Exercise-wise, I really am not back to the fitness I had a year ago at the same place. Then, we walked around a portion of the lake and back. Now, I did little beyond swim, but I did that 6 times a day, sometimes 7. It was great to sink into cool clean fresh water and feel all the weight on ankle and back disappear. I lived in my swimming costumes for the entire time, apart from at night when the weather cooled.

Kai Iwi lakes are inverted fresh water sandhills, going down to a depth of ten stories. They are remarkably beautiful and cannot be beaten for their swimming possibilities. No tides to worry about, not large toothy fish lurking in the depths, pretty much a HUGE swimming pool that doesn’t need chlorine. The further side of the biggest lake hosts families and boaties who want to get out and use water toys, like jet skis and power boats. There are showers there, and a small caravan selling food, so it’s a draw. We prefer the relative quiet of the smaller campsite.

It’s easy to snap a glorious sunset or sunrise, and get caught up watching the bird life.

and the water! Leaping off the top of the submerged white sandhill into a bottomless depth of azure and blue – ah, I shall have to hold that image for another year.

Soon enough, the insects start to intrude. Ants found the inside of the tent, flies loved my front foyer, and black beetles fell out of the umbrella on the mornings I opened it. Not much to worry about, really.
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It’s taken a couple of days to unpack, wash clothes, get rid of rubbish, wash my car, and finally feel like I’m on target to go to work on Thursday. I was very pleased to find that I’ve lost a total of 8.4 kgs since I started my food plan, and hadn’t gained over the camping trip.
Ahead of us now is usual city life: schools and universities are back, students will throng the halls and streets of my workplace, the roads will be busy, the weather will get cooler and wetter. I will carry the images and impressions of last week in my mind and heart for a long while yet.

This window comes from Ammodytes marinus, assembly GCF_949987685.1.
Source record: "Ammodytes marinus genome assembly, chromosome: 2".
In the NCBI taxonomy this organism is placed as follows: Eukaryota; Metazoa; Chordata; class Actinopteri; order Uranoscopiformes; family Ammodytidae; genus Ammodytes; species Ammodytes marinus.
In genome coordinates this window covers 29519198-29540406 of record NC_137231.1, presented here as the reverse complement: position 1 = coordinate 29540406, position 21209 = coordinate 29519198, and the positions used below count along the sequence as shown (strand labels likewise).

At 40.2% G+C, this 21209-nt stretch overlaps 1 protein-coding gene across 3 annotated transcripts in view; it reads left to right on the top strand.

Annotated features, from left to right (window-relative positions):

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Three Weeks into the New Regime

Today I revisited the dietician and we assessed how the food plan had been working. It was all very positive. Beyond the fact that I’ve been feeling very good and finding the inflammation supplements working to ease the sciatica pain I feel, I have also lost nearly 6 kgs! That’s a win/win by my books.

Here’s a glimpse of the range and type of vegetable-rich, carb-low meals I have prepared for myself in the last few weeks:

When I go to work there is always a lot of food around – usually of the type that I am trying hard to avoid. So far so good. Cubbyholes full of chocolate, staffroom tables always covered in snacks, meetings that come with morning tea included, a barrage of fast food places nearby. I’ve been able to avoid these because I can now truly claim to be on a health and fitness regime.

The three mornings a week that I fast, and don’t eat until lunchtime have worked out much easier to do than I would have believed. I give myself more time before getting out of bed, and it feels like a treat. Once I’m up and going, I get busy and distracted, and don’t notice the missing meal. A black coffee with a little cream makes a big difference when I get to work.

I’m not as active as I once was, pre-ankle operation. As mentioned earlier my sciatica is arthritis-based, and the weight I carry makes it rare that I get to the end of the day without feeling a clenched fist of pain there in my lower back. Swimming is great because I’m active without feeling the weight, and I’ve enjoyed a few summer swims around the corner at Pt Chev beach:

And cycling to work two days a week (29 kms round trip) and some extraneous fun cycles, work well too, because the weight is on the bike not my lower back. I love cycling to work in the early hours of the morning, completely apart from the building traffic on the motorway:

So I’m sticking with the plan. In a week’s time, Helen and I head off for our usual camping trip up North, and six swims a day at the lakes. It will be harder to find fresh food but my dietician has sent me a link to some great dried pouches of food which are still high in nutrition content and not just flavoured rice or pasta.

Apart from the personal improvement plan, I’m working on building positive relationships with new workmates at work, and enjoying a change of environment in the University, where I now have a desk in three places.